The July 28 Underwater Music Festival is one of the largest free music festivals in the Northwest and the only on-water festival in the Puget Sound. Bands perform on a floating barge near Dead Man’s Island; listeners gather in the Sound on yachts, sailboats, jetskis and inflatable boats. Wooster also performs Friday, July 27 at the Hi-Fidelity Lounge in Bremerton.
- Weekly Volcano


Take Mraz' penchant for pop-reggae rhythms, add a little Dave Matthews vocals and rock instrumentation and a little bit of Johnson's laid-back surf grooves and you have an approximation of Wooster's sound.

No wonder this band has become one of the more popular Santa Cruz bands with a horn-driven sound that appeals equally to the reggae, jam band and indie rock 'n' soul crowds.

The crowd favorite "Ooh Girl" will burrow its way into your head and stay there all summer if you let it. - Mac McDonald
- Monterey Herald

"Wooster on the rise"

The story of the band called Wooster has a couple radically different starting points, one shrouded in murkiness and mystery and another that is all sunshine and song.

Technically it all began in the back of a limousine on a New York City street 28 years ago. The details are a little unclear, but we know this much – there was a gunfight, a young painter and his extremely pregnant wife raced to a hospital, and a boy named Brian Gallagher was born.

Gallagher, the lead singer and songwriter for Wooster, confirms this much.

“I was born in New York, there was definitely a gunfight in the street…took a limo to the hospital, popped out early,” Gallagher said. “Yeah. And I got narcolepsy and I got a lazy eye…It’s all true.”

His father is the painter Michael Gallagher, which explains something about his son’s abstract beginnings. Gallagher is one of the leading lights of Abstract Illusionism and held court for several years in a SoHo loft in New York City before heading west to California.

And so this brings us to a beach in Santa Cruz ten years ago. Young Brian Gallagher had taken to California in a big way, becoming a star volleyball player who would eventually play for the University of California Santa Cruz. At 18, he’d also already begun coaching volleyball. At a team event on the beach one day, he pulled out his guitar and started playing. One of his players, a 13-year-old named Caroline Kuspa, unexpectedly raised her voice in song and sang along.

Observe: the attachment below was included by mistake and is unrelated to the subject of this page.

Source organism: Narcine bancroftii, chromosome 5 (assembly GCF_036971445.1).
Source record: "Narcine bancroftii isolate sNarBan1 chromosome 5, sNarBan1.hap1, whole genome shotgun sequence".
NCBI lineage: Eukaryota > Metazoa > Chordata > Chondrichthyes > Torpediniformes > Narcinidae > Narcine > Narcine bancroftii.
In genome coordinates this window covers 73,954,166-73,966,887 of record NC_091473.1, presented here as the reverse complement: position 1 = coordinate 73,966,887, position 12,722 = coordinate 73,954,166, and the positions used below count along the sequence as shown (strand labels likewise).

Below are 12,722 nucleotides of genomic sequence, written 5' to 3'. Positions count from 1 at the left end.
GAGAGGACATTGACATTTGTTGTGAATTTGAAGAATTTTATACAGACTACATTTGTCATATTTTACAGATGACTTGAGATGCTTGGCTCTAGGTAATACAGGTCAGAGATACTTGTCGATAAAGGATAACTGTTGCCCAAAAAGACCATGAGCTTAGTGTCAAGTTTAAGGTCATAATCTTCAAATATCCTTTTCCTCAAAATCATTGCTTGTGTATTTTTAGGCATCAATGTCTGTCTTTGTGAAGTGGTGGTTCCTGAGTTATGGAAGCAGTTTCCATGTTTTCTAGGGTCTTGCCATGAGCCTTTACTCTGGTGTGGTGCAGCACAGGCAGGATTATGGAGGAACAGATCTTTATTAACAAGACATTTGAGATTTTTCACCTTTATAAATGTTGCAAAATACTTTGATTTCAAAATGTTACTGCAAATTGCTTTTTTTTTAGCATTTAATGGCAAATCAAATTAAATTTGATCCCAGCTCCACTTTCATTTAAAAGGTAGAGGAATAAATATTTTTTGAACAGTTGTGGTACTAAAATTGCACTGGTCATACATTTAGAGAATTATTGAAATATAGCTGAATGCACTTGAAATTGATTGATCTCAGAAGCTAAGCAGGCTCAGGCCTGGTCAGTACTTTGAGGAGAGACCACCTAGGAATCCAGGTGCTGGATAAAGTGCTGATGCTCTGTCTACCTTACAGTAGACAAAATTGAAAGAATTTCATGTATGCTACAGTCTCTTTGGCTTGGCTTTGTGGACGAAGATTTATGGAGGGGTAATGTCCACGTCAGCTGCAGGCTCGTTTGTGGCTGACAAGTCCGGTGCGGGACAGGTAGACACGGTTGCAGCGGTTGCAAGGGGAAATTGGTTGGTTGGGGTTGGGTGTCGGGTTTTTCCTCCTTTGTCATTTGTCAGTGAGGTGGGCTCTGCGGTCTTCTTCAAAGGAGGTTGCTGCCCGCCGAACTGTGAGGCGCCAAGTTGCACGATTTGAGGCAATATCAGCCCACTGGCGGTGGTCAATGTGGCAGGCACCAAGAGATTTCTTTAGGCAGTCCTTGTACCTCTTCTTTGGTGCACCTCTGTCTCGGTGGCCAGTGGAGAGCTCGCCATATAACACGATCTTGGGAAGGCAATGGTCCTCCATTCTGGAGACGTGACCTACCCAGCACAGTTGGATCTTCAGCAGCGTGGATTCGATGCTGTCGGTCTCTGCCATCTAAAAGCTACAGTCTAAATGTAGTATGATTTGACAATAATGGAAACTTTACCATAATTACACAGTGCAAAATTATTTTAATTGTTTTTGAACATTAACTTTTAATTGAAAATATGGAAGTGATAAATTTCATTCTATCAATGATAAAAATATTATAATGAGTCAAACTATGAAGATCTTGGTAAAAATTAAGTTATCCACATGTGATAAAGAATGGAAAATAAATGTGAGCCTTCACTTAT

Everybody on the beach stopped in their tracks.

“It was one of those jaw-dropping moments,” Gallagher recalled. “She is really good – the kind of voice that attracts people like bugs to a light. People can’t get enough of it.”

Thus, in a sense, was Wooster born. Formally, the band wouldn’t come together for another eight years or so. Kuspa and Gallagher sang together off and on even after she left Santa Cruz to study classical music and vocals at UC Davis. In 2006, Gallagher decided to make a record, and somewhere along the line he and Kuspa were joined in the studio by Santa Cruz’s premier rhythm section, bassist Bobby Hanson and drummer Nate Fredericks. Guitarist Zack Donahue rounded out the posse, and suddenly Wooster had risen.

“Bobby and Nate were the big guns in Santa Cruz,” Gallagher said. “They played every band. Now they are just playing in Wooster…All five of us had one magical recording studio moment and everyone was like, ‘Alright, we are a band now.’”

The band’s debut album, The Heights of Things, was released in 2009. A buzz about the band has been steadily building ever since. Several things set Wooster apart. Gallagher’s writing is infused with a hip-hop sense of rhythm and story, and he sings with a coolness and ease that somehow combines the urgency of his New York beginnings with the more laid-back vibe of Santa Cruz. Kuspa, on the other hand, sings like the wind. As a whole, the band swings with an almost jazz-like intensity while crossing musical terrains that include reggae, soul, and straight-up infectious pop.

Critics have struggled to place Wooster in a particular genre. They play jazz festivals and have been described variously as reggae rock and neo-soul.

“We’ve had a really hard time with that, for sure,” Gallagher said. “So many times people come up and say, ‘So what kind of music is this?’ Usually we just say, ‘Loud.’”

Their new single, “Take It Easy,” encapsulates the band’s emerging sound. Kuspa’s languid lash of a voice is front and center, horns billow in the background, an organ surges underneath, and suddenly the entire song lurches joyously into dancehall ska beat before rounding back into rock n’ roll territory.

“It’s kind of a crazy track in that it goes through three different phases and has all those different sections to it,” Gallagher said. “It’s cool to have Caroline singing lead, too…if you listen to the first album, Caroline comes across as kind of a background singer or someone who pokes through occasionally. But nowadays she is definitely taking a much bigger role, singing leads and doing at least half of the singing.”